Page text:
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Cheat Sheet

Christianity For Dummies

From Christianity For Dummies by Richard Wagner, Kurt Warner (Foreword by)

Understanding Christianity starts with looking at the basics that connect Christians. Then you can compare the beliefs across the Christian church, the keys to worship, and read the Nicean creed, which is commonly used in Christian liturgy.

A Brief Look at Christianity

Christianity encompasses a great number of beliefs about a great number of different subjects and the ideas that spring from those beliefs, resulting in endless specific convictions. Basically, though, Christians agree on these ideas of salvation:

  • God loves and wants a relationship with each person.

  • Everyone is born with a tendency to sin. And this sin, whether it’s large or small, separates people from God.

  • God came to earth in human form (as Jesus Christ) and paid the costly penalty for sin by dying on the cross for all people. He rose from the dead three days later, triumphing over death.

  • God offers forgiveness to everyone.

  • Anyone who accepts this gift of forgiveness and believes in Jesus Christ receives salvation.

Comparing Beliefs across the Christian Church

Different Christian denominations are organized and worship in different ways. This handy table will help you keep track of and compare some differences in worship, rituals, and beliefs of the largest groups of the Christian Church:

Means of salvation How they worship Sacraments and ordinances observed Organization Ordain women? Who can be baptized?
Anglican/ Episcopalian
God’s grace by faith alone Traditional style through liturgy; contemporary liturgy is possible Baptism, Lord’s Supper (Regard the other five that Catholics observe as “minor sacraments”) Episcopal (Clergy in local churches presided over by bishop.) Yes Infants and professing Christians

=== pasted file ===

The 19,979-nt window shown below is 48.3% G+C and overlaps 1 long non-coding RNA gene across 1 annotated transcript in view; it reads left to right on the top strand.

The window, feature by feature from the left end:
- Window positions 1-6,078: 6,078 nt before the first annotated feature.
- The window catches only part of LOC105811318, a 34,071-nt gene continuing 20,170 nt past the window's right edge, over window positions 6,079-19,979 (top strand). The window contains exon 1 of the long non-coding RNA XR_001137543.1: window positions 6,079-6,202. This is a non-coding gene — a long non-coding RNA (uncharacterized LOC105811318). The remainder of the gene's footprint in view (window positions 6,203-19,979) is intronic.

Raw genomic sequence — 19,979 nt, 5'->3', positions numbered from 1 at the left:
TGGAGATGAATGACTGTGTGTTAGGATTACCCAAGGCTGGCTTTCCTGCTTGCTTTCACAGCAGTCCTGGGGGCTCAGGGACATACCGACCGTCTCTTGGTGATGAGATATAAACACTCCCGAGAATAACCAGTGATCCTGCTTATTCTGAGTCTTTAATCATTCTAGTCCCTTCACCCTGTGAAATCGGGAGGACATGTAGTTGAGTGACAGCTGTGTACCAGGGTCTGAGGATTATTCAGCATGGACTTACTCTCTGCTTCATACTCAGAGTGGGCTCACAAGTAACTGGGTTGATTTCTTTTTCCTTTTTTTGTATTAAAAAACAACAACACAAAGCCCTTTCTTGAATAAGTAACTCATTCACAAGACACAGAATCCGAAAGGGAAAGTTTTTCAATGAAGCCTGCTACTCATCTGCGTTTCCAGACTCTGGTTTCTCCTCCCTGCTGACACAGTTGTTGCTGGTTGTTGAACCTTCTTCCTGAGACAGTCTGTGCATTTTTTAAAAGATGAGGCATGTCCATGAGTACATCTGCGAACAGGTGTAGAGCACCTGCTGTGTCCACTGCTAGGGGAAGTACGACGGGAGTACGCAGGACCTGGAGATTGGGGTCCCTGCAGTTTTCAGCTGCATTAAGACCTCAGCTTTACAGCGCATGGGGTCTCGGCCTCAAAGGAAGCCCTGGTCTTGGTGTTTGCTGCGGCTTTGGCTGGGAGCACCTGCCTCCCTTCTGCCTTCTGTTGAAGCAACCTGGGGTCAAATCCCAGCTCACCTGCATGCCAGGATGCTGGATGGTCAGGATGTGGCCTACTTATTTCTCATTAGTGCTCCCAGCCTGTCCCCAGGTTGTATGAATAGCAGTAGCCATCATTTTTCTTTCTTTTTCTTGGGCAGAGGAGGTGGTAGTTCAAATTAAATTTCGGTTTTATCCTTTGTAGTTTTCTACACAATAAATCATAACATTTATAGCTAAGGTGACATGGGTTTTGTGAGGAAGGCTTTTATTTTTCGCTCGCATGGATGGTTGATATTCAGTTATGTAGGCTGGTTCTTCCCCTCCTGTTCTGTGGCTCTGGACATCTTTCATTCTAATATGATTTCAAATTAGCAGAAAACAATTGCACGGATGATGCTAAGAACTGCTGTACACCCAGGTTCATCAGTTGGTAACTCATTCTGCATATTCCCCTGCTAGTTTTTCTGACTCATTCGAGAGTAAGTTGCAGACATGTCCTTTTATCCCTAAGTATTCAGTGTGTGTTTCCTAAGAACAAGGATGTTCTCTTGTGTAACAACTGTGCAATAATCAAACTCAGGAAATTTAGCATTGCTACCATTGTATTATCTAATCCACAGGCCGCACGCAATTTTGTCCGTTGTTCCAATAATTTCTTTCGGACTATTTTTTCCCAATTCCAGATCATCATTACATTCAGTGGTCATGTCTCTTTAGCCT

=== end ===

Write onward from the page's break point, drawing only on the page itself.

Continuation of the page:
Assembly of God
God’s grace by faith alone Non-liturgical (free) worship; sometimes contemporary Baptism, Lord’s Supper Mixture of Congregational and Presbyterian (Local churches largely govern themselves, but don’t have complete autonomy.) Yes Only professing Christians
Baptist
God’s grace by faith alone Non-liturgical (free) worship; sometimes contemporary Baptism, Lord’s Supper Congregational (Local churches are self-governing.) Depending on the convention (division of churches) Only professing Christians
Catholic
God’s grace, which Christians receive by faith and by observing the sacraments Traditional style through liturgy; contemporary liturgy is possible Baptism, Eucharist (Lord’s Supper), Penance, Confirmation, Marriage, Holy Orders, Anointing of the Sick Papal/Episcopal (Clergy in local churches presided over by bishop; the pope [the Bishop of Rome] is the ultimate Church leader.) No Infants and professing Christians
Lutheran
God’s grace by faith alone Traditional style through liturgy; contemporary worship is possible Baptism, Lord’s Supper Mixed (Congregational, Presbyterian, and Episcopal structures exist.) Depending on the synod (council) Infants and professing Christians